Duke head coach David Cutcliffe was the 2013 Maxwell Football Club’s coach of the year. The last time the award went to a coach from the SEC was when Tennessee’s Phil Fulmer won the award in 1998. Mullen is just the fourth SEC coach (Auburn’s Terry Bowden in 1993 and Alabama’s Gene Stallings in 1992) to win the Maxwell’s collegiate coaching award since it was first presented in 1989 to Michigan’s Bo Schembechler.

Mullen will be presented the award during an awards gala put on by ther Maxwell Football Club on March 13, 2015 at the Tropicana Casino Resort in Atlantic City, New Jersey. All of the Maxwell Football Club’s award winners will be honored at that time, including Oregon quarterback Marcus Mariota (Maxwell Award) and Arizona’s Scooby Wright III (Chuck Bednarik Award).

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Christmas comes early for walk-on TE at Tennessee (video)

You can never get enough of this stuff in college football. For all the negative stories that come about, there are plenty of positive stories. This being the holiday season, we can never see enough of the good around the sport.

This takes us all to Tennessee, where Vols head coach Butch Jones gave walk-on tight end Alex Ellis the best present possible, a scholarship. Ellis has played in all 12 games this season and has six catches for 115 yards and a touchdown. The redshirt junior from Delaware may not have a significant impact on the field for the Vols, but his dedication and hard work has not gone unrecognized, nor unrewarded, by the Tennessee coaching staff.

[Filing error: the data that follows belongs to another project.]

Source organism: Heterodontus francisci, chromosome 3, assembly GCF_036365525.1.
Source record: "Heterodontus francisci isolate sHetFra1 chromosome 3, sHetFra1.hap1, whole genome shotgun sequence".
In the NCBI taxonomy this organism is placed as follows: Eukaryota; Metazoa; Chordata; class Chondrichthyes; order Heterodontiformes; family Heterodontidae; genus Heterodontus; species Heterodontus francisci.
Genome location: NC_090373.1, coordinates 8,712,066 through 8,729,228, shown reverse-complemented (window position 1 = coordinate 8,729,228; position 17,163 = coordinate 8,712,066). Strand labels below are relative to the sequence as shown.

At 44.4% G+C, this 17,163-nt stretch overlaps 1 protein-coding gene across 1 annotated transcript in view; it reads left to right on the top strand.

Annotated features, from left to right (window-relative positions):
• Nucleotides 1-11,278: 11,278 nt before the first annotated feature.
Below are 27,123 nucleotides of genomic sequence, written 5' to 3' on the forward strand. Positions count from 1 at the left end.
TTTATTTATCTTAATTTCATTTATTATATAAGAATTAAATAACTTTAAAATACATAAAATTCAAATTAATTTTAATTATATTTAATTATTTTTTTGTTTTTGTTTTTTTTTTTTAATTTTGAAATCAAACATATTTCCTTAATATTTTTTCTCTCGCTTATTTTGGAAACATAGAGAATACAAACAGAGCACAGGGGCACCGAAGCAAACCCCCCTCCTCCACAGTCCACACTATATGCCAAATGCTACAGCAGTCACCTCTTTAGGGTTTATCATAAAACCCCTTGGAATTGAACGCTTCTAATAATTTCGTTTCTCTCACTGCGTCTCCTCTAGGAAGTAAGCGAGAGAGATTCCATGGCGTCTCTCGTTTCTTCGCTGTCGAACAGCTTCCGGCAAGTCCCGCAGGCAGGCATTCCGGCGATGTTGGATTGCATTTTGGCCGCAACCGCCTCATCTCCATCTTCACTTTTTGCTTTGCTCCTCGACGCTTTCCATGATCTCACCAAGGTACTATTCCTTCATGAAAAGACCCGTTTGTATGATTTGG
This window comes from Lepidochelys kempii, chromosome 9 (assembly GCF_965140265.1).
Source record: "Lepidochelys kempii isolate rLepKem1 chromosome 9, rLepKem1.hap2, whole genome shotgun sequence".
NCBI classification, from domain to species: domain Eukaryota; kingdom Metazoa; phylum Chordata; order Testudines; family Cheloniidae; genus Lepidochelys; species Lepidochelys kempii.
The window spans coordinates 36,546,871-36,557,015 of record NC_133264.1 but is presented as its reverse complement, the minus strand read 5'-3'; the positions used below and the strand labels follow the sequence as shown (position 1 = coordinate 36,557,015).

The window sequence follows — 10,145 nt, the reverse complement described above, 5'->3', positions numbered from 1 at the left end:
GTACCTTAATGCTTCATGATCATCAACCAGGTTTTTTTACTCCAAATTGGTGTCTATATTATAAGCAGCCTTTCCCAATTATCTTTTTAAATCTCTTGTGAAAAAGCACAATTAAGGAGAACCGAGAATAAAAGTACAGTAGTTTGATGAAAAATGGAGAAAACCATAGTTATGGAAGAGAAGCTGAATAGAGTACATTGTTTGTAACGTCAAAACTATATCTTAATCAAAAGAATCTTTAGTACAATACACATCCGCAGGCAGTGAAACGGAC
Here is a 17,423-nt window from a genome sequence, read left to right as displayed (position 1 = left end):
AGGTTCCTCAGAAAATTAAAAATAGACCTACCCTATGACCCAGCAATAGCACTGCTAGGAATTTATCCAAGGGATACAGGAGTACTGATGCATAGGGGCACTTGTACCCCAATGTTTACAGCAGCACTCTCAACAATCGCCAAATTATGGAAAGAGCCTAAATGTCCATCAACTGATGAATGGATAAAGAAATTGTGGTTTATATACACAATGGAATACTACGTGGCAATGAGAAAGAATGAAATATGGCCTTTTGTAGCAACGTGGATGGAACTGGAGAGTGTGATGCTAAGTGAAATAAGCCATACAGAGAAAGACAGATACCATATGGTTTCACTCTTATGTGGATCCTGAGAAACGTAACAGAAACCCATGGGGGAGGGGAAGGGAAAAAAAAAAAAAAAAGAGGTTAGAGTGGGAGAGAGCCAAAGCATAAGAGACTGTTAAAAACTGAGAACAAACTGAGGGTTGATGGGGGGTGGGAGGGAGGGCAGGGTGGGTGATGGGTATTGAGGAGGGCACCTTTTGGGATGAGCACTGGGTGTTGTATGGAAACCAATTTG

Jones closed a team meeting by handing out presents to the hardest working player in bowl practices when he called Ellis down to receive his present.

Tennessee will face Iowa in the Taxslayer Bowl in Jacksonville, Florida on January 2, 2015.

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Texas still the most valuable football program, but lead narrows

University of Texas Introduces Charlie Strong Getty Images

The Texas Longhorns remain the most valuable football program in college football, despite seeing the value of the program dip from it’s estimated value from a year ago. The annual list of most valuable college football programs assembled by Forbes shows Texas is valued at $131 million, which is down from $139 million from 2013. While Texas is still the most valuable program in the land, other programs appear to be catching up.

Notre Dame is the second-most valuable program according to Forbes with a value of $122 million. That is about $5 million from 2013 due to an extended contract with NBC as well as new revenue coming in through the College Football Playoff. Notre Dame receives $2.3 million from the new playoff format annually, compared to its $1.9 million paycheck from the old BCS. Notre Dame also started a new scheduling agreement with the ACC to provide not only for more stable scheduling but for more marketable match-ups to go with its traditional rivalries.